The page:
To be frank, Leeds were a soft touch when they came down here as league leaders in September and were taken apart to the tune of 3-1 and it was the same again yesterday. Leeds must be sick and tired of us beating them so consistently over a period that stretches back nearly thirty five years now, but, generally speaking, our wins have tended to be close affairs usually decided by a single goal margin – not so in 2017/18 though as our 7-2 aggregate win was probably a fair reflection of the gap between the two sides over the pair of games.
Leeds fans will point to the fact that they have had to play for more than half of both games with ten men as Gaetano Berardi followed Liam Cooper’s example at Cardiff City Stadium by being dismissed before half time for two bookings. However, City were 2-0 up in both matches at the time of the red cards, so, in many ways, the game was as good as over already.
Just as in what I still believe to be our best win of the season, at Wolves, we were at our opponents right from the start and were in front in the first ten minutes, when Leeds only half cleared a Joe Ralls corner and Traore was able to float a lovely cross over at the second attempt that was headed in on the far post by Callum Paterson.
Mention of Paterson brings us back to Tomlin because he embodies the position that has become known as the “number ten” in the modern game. The archetypal number ten is not very tall, highly skillful, creative, has good vision and should, ideally, get ten plus goals in a season – Tomlin at his best could fit that criteria and there are still those who believe that he would have been that player for us if he had been given a chance.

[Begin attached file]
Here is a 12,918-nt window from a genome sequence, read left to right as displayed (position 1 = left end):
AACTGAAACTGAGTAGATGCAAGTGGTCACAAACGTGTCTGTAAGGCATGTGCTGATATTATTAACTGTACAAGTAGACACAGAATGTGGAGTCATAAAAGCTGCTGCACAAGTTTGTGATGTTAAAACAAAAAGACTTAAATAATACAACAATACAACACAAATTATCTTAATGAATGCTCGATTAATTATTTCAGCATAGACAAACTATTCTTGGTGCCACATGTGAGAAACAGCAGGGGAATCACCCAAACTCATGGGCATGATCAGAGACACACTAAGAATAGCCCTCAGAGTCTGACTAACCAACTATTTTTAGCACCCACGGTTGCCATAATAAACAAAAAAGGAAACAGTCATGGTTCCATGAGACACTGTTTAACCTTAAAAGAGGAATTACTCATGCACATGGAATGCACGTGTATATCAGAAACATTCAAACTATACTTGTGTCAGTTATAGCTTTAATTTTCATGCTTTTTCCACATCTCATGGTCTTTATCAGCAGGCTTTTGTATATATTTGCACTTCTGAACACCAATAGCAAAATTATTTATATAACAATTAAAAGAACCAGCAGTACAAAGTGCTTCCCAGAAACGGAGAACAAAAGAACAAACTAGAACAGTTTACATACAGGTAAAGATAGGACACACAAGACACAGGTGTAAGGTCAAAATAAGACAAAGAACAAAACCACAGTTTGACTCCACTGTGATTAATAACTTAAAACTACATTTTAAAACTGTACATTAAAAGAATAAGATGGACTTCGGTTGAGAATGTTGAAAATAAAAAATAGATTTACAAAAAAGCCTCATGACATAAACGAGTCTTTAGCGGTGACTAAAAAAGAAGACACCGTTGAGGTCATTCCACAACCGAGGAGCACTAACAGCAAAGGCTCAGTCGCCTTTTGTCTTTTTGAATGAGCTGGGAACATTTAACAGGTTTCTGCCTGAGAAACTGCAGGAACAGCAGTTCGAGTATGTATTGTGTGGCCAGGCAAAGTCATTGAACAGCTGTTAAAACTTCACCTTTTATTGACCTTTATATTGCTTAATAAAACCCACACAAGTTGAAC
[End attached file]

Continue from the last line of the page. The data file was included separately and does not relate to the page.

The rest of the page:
Instead, the closest thing we have to a number ten currently is someone who is gangly, arguably better with his head than he is with his feet and has won all of his international caps as a full back and, my earlier comments about the lack of flair in our team aside, I believe he is proving to be more effective in the role than Tomlin ever was.
Paterson may not look and play like a classic number ten, but he is mobile, powerful, a better passer than he is given credit for, can tackle and is a very decent finisher. Besides his goal yesterday (to go with the two he scored from the number ten position against Sunderland), he provided the assists for our second and fourth goals and was narrowly wide with a fierce shot from twenty five yards in the second half – he may not look the part, but looks aren’t everything.
Leeds responded to going a goal down by hitting the woodwork twice through centre forward Pierre-Michel Lasogga. Neil Etheridge produced a fine save to turn the German’s low twenty five yard drive onto an upright, but was helpless when a far post cross headed from point blank range crashed against the crossbar, only for him to then produce a brilliant stop from Ezgjan Alioski’s follow up effort.